1. Chinspinner
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    Chinspinner Contributing Member Contributor

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    First Para

    Discussion in 'General Writing' started by Chinspinner, Oct 20, 2011.

    Quite happy to read a first paragraph or even a couple of para's and pass comment. Feedback will be constructive and honest, and brutal when it needs to be. cj.osborne@live.co.uk
     
  2. MarmaladeQueen
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    MarmaladeQueen Senior Member

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    Does feedback ever need to be brutal? Brutality is in my mind closely aligned to aggression, and there is certainly never any need to be aggressive. Even if someone's writing is very poor, it's always possible to explain politely and constructively why you think it poor and where and how it might be improved.

    The other thing to remember is - it's only your opinion. It behoves us all to be modest about our opinions and to realise that a piece we think is poor, someone else may see promise in.

    Finally - you've on'y just joined here. Isn't it a tad arrogant to post saying you're willing to read "a couple of para's" of someone else's work and be brutally honest about it? Why not settle down a bit, read what other people are contributing, do some constructive critiques of other people's work, and then see where that takes you?

    By the way, is that the greengrocers' apostrophe you used? para's as in courgette's and parsnip's?
     
  3. mammamaia
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    mammamaia nit-picker-in-chief Contributor

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    i'm afraid i have to ditto mq's post, cj... it's way too early for you to be asking for private access to members' work... besides which, the misplaced apostrophe aside, your flawed grammar ['pass comment' :rolleyes: ] doesn't instill confidence in your ability to critique anyone else's writing...
     
  4. biggergib
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    biggergib Member

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    I must be out of the loop these days... what is the poster referring to in the first place??? Members' work?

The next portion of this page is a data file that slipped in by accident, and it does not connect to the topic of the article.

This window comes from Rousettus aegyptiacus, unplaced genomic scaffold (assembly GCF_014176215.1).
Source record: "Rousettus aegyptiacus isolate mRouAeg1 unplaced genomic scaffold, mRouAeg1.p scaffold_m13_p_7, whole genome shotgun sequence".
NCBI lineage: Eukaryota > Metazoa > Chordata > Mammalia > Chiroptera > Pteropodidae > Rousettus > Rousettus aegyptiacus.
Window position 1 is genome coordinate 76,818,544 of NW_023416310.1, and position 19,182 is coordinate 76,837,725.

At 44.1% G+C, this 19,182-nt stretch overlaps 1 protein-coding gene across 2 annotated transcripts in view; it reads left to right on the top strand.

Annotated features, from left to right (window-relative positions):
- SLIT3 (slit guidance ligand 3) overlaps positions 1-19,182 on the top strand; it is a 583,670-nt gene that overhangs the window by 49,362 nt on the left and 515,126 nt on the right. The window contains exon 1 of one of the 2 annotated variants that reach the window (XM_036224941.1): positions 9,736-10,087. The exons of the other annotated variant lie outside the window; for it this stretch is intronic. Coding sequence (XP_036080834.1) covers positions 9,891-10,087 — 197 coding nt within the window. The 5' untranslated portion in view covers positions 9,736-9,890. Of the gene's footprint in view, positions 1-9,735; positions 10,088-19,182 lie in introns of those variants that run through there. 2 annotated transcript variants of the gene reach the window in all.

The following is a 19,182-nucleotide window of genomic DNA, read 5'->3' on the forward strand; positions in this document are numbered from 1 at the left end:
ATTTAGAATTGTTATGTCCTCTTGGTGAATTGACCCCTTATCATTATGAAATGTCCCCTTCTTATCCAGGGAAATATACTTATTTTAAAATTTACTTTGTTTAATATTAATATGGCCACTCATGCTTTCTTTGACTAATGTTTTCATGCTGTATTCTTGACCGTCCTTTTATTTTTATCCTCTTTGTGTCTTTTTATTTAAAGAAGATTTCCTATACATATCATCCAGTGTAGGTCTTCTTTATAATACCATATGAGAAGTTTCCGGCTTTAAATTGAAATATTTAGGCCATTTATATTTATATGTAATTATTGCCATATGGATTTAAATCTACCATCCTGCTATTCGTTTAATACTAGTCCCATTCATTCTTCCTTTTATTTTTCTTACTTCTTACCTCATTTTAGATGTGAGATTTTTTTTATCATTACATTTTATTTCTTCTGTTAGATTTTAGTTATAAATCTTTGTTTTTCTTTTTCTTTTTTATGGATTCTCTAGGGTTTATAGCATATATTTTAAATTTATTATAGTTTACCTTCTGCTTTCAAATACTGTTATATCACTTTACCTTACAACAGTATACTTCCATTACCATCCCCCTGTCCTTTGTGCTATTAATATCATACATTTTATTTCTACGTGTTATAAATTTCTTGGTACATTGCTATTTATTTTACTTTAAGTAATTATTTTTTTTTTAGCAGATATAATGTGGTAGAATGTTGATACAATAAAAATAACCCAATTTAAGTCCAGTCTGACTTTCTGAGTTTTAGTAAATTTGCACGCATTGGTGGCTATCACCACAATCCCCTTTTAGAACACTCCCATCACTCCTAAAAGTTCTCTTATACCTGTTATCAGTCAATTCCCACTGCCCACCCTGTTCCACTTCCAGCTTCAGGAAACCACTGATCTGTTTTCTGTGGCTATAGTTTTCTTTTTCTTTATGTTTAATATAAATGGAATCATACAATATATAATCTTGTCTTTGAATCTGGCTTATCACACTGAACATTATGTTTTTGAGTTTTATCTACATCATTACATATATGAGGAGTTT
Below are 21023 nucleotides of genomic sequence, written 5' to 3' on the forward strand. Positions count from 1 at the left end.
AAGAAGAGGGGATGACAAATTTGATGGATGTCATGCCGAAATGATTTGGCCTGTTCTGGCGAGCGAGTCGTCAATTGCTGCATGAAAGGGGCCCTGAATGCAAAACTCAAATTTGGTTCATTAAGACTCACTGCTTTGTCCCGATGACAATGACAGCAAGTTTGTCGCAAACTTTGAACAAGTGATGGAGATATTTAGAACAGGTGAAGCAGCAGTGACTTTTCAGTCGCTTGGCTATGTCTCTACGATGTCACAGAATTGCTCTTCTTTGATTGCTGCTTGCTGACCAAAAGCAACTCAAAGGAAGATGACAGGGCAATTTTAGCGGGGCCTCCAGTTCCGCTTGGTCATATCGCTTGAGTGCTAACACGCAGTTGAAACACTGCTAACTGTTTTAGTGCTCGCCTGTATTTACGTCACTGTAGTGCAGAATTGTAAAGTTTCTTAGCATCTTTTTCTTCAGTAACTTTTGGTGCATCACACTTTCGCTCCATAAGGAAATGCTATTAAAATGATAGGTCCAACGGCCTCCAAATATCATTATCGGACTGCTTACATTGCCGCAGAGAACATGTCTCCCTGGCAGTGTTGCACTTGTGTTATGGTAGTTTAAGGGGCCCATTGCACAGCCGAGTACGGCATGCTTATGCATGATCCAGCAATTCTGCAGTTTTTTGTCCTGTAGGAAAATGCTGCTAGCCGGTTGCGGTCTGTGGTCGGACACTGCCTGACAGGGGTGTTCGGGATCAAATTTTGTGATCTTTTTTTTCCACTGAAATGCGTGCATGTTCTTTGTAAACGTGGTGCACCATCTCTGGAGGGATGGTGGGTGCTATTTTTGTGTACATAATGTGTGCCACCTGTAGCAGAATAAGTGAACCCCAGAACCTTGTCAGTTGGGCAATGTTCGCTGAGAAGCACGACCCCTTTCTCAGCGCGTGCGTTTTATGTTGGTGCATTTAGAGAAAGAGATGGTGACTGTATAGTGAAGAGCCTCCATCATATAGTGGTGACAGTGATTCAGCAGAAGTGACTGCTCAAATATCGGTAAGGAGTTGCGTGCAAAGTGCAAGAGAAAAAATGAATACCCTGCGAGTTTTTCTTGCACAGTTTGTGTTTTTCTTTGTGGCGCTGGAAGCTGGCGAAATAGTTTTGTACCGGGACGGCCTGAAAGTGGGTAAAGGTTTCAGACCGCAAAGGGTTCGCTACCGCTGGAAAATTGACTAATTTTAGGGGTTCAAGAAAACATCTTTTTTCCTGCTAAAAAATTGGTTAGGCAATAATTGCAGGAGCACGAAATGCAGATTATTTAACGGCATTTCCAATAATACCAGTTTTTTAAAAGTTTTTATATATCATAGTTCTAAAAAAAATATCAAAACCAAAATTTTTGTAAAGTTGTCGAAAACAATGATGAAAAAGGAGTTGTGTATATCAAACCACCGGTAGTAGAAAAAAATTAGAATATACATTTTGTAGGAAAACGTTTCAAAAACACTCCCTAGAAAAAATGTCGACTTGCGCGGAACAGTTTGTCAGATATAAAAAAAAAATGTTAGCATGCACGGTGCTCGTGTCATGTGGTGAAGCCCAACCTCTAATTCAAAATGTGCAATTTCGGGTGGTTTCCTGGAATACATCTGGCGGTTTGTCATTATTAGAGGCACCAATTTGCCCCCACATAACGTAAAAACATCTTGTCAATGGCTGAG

Hey mammamaia, if you look very closely at my picture you can see the asteroid that is colliding with earth in your picture... haha j/k!
     
  5. mammamaia
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    mammamaia nit-picker-in-chief Contributor

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    yes, he's presenting himself as a 'qualified' [to some extent] critic and asking members to send him their work so he can show off his rather dubious skills...

    and i guess the avatar thing means we're meant for each other, bg!
     
  6. digitig
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    digitig Contributing Member Contributor

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    The apostrophe looks fine to me: "para's" is a contraction of "paragraphs" and denoting missing letters in a contraction is a standard use of an apostrophe. "Pass comment" is unremarkable in British English too.
     
  7. MarmaladeQueen
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    MarmaladeQueen Senior Member

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    para's looks plain lazy to me. If you want to say paragraphs, then say paragraphs. Para is not a recognised abbreviation.
     
  8. digitig
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    digitig Contributing Member Contributor

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    It's listed in the Oxford English Dictionary.
     
  9. Irontrousers
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    Irontrousers Member

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    To be fair, I have heard that the OED is regarded as the dictionary for people who need mnemonic devices to help them remember that shoes go on AFTER the pants.
     
  10. digitig
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    digitig Contributing Member Contributor

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    It's the most comprehensive and definitive dictionary of British English, with about 600,000 words. Whoever was bad-mouthing it probably worked for a rival. But in case you believe the smear, 'para' as a contraction of 'paragraph' is also in the Collins English dictionary, the Longman Dictionary of Contemporary English and, for the sake of those using US English, Merriam-Webster.
     
  11. digitig
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    digitig Contributing Member Contributor

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    It's the most comprehensive and definitive dictionary of British English, with about 600,000 words. Whoever was bad-mouthing it probably worked for a rival. But in case you believe the smear, 'para' as a contraction of 'paragraph' is also in the Collins English dictionary, the Longman Dictionary of Contemporary English and, for the sake of those using US English, Merriam-Webster.
     

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